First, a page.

A stroll down the aisles at PACK EXPO International was the beginning of a productivity wave that JTM Food Group is still riding three years later.

Joe Maas, vice president of the Cincinnati, Ohio-based company, says the Eureka moment happened when he came upon a film splicer that can be added to vertical form-fill-seal (VFFS) machines. The new splicer, from Butler Automatic, Middleborough, Mass., allowed JTM to use the same staffing and machinery to produce more end product. Increases in packaging line efficiency resulted in significant increases in output and profitability, since there is no additional labor. He began with one splicer and recently purchased three more, increasing the productivity of the packaging.

Food processing plant seeks productivity gains

JTM is a food processing plant with more than 700 food products, about 70% meat prepared foods and 30% non-meat prepared foods, mainly cheese. Founded by Jack Maas, Sr. as a neighborhood meat store in 1961, the family-owned company has grown to $170 million in annual sales with 430 employees.

About 65% of JTM’s products are sold to school lunch cafeterias, with 20% sold to restaurants, including national chains and general distribution through major foodservice warehouses. About 10% are sold to the military, including troops in Afghanistan and Iraq. A final 5% of JTM’s sales are to retail customers, including its large Kroger distribution area.

JTM runs a grind and form operation that produces hamburgers, meatballs and pork sausages; a kettle cooking operation for flowable food products like taco filling, macaroni and cheese and sauces; and a bakery operation that produces buns in a number of sizes and permutations. JTM also fields an extensive research and development team, with three educated chefs and other technicians constantly developing new products.

“Our No. 1 largest selling item is taco filling for school lunches and our No. 2 is macaroni and cheese. We offer 698 other products, and we are proud of every one of them,” says Maas. “Our newest product is beer cheese. One recipe we make with Sam Adam beer; we open a couple hundred barrels of beer and make 18,000 pounds an hour.”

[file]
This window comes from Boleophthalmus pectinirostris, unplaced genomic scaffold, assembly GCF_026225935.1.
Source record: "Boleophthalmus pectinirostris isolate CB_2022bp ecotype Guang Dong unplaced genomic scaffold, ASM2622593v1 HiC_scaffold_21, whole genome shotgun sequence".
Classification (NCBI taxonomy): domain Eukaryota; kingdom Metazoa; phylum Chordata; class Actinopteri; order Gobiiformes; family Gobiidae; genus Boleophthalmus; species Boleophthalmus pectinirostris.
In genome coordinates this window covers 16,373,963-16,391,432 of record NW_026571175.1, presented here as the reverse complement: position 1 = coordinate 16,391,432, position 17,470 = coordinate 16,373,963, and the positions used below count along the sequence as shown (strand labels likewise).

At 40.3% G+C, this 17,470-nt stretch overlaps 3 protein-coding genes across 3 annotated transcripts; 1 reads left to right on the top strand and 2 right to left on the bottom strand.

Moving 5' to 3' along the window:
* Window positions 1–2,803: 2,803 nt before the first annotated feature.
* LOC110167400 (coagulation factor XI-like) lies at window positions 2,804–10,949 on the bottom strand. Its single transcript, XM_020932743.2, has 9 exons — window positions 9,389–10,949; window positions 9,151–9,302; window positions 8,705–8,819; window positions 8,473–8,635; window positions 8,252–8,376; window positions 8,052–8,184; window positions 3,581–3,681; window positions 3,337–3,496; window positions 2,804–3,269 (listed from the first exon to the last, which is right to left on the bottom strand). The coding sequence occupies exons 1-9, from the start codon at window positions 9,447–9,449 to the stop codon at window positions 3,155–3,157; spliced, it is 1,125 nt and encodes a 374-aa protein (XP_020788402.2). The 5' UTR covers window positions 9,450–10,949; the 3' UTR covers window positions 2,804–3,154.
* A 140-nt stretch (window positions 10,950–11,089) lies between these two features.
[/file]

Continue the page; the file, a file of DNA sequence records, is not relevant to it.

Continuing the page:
JTM experienced a great deal of downtime when manually switching rolls of film on VFFS machines used for the grind and form and kettle cooking packaging operations. In fact, Maas estimates that it took about 15 minutes for each packaging roll changeover and splice to the next roll, mounting up over the course of a day. That 15 minutes included the actual time it took to change the roll as well as turning the machine off for the additional trips to the restroom, searching for film in storage areas and other minor items that took time.

The Eureka moment

While walking PACK EXPO Las Vegas 2013, Maas spotted a zero-speed automatic splicer at Butler Automatic’s booth. The automatic splicing technology joins a new roll to the expiring roll, maintaining registration without stopping the production line. The machines are typically configured vertically, with one running roll feeding the process and another in a standby position. When the running roll expires, the machine initiates a splice, joining the beginning of the new roll to the end of the expiring roll. An accumulator storing material feeds the downstream production while the splice occurs. When the splice is complete, the accumulator is re-filled and the expired roll can be changed while the new roll is running, eliminating roll change downtime.

After placing an inquiry, a salesperson visited JTM plant to show how the splicer works. Maas placed an order for one machine and brought it online to see how it would actually perform in his environment. The effect on production was immediate. He reckons it reduced film change from 15 minutes down to 10 seconds, making a huge positive impact on production output.

Splicers prove easy to operate and increase production with the same amount of labor

Maas acknowledges that he always worries about adding new pieces of equipment to a processing line for fear it will make the line more complex. However, he found it to be a straightforward machine that is routine to operate – easier than running a VFFS machine.

After the first Butler automatic web splicer proved successful, JTM purchased three more, making all the grind and form and kettle operations operate with VFFS machines equipped with Butler splicers.

“Each customer must make their own determination if it’s right for them, but everyone should at least look into it,” Maas adds. “Now, when I look at VFFS machines without a splicer, I am kind of shocked.”

JTM is starting to bump up against capacity, and the addition of the automated splicers allowed them to delay capital expenditures. That’s why it’s currently building another processing plant equipped with Butler splicers to accommodate future growth.

“The bottom line is that the automatic splicers give us more uptime on our VFFS machines, and we produce more product,” says Maas. “I have made a lot of money as a result of stopping by their booth.”